A row has erupted between the ruling party in Malawi and the Church ahead of presidential elections next week.
Clergy have told people not to vote for the UDF candidate
The government is accusing the clergy of meddling in politics, after some Church leaders reportedly urged people to vote for opposition.
Catholic and Presbyterian leaders in the central region have called on their flocks not to vote for the United Democratic Front's candidate.
The UDF reacted angrily, saying the clergy were supposed to be neutral.
The BBC's Chakuchanya Harawa said relations began to deteriorate when Church leaders facilitated talks between opposition parties aimed at forming an alliance.
But James Tengatenga of the Anglican Church denied they were favouring the opposition, arguing that the clergy would help anyone who asked.
"As a Church, we think it is our responsibility to be involved in everything that involves human life," he said.
The outgoing President, Bakili Muluzi, said: "Don't listen to the Church leaders, they have no right to stand on the pulpit and tell you who to vote for.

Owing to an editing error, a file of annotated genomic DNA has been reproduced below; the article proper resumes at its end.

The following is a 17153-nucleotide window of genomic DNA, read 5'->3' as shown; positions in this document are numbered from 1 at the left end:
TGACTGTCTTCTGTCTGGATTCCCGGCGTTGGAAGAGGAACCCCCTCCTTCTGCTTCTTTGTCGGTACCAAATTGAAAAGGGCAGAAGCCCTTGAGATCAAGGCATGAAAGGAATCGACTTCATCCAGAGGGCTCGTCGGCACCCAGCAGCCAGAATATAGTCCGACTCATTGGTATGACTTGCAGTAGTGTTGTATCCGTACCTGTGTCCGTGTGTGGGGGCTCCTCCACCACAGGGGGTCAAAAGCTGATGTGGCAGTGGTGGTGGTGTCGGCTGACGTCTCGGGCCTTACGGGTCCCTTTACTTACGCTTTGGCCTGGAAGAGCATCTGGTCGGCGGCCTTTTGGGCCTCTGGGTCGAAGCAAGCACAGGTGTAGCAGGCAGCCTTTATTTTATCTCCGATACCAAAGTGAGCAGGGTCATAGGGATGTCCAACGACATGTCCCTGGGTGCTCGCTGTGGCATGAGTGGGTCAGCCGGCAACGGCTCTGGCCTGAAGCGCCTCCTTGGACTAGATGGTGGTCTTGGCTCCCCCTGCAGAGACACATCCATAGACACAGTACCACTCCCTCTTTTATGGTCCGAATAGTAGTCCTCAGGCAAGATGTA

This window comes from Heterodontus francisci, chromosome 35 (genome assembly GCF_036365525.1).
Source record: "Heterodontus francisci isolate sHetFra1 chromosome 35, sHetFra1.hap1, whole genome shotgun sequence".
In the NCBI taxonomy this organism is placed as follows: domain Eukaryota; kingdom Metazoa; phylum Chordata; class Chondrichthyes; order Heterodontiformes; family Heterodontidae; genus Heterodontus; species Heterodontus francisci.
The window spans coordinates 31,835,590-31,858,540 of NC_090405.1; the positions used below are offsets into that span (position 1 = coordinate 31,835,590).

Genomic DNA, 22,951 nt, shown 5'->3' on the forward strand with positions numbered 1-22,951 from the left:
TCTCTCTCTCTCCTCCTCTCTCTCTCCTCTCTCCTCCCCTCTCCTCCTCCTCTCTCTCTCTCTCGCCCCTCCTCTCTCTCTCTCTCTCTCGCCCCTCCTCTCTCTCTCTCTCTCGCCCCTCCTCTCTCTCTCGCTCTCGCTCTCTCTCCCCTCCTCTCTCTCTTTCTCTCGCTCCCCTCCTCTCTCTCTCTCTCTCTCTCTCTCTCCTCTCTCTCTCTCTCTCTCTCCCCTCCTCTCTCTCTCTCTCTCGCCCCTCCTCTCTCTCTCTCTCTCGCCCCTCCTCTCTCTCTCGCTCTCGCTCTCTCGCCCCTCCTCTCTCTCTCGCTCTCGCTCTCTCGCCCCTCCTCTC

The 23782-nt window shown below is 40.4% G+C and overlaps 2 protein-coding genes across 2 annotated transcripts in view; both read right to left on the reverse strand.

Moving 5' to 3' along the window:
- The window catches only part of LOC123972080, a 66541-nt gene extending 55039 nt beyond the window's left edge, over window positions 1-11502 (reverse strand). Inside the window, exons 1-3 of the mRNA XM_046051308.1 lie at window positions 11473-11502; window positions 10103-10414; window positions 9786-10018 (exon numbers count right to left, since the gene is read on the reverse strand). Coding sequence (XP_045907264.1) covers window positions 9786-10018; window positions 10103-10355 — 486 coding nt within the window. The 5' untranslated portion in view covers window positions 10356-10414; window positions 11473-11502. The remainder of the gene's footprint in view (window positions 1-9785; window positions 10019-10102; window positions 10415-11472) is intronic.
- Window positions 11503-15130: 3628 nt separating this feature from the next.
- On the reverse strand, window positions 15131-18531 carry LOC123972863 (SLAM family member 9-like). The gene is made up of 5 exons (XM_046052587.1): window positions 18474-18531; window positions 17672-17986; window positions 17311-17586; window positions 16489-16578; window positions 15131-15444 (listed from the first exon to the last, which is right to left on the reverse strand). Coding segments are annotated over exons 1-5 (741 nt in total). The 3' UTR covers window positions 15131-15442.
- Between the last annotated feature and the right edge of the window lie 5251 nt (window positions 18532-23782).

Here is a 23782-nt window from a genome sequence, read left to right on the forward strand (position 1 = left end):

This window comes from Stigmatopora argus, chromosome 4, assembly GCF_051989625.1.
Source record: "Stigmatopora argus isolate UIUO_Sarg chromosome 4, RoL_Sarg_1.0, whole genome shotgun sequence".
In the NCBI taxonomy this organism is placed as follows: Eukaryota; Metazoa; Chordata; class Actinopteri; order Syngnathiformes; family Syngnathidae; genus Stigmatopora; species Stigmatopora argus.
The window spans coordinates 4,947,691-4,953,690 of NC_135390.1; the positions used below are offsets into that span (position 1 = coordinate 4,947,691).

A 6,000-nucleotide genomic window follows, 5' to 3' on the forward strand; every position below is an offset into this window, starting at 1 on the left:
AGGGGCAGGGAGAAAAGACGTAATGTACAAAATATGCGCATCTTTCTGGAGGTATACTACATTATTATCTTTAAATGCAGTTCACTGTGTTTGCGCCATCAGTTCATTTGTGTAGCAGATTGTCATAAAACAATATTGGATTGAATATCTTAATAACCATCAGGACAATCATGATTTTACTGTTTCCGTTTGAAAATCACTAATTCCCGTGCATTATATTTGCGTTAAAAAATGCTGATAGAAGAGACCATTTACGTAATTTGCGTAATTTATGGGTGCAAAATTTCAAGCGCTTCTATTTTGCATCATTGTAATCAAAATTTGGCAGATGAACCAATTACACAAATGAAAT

"They say they want to show you the light. Are they trying to say that you do not have eyes, that you cannot see?"
Nearly six million Malawians are set to go to the polls next Tuesday to elect a successor to President Muluzi as his second five-year term comes to an end.
The ruling party has put forward Dr Bingu Wa Mutharika as his replacement.
Our correspondent says it is not the first time clergymen have played an important role in Malawian politics.
In 1992 Catholic bishops wrote a letter condemning the one-party system of former leader Hastings Banda, which changed the mood in the country and prepared it for multi-party rule.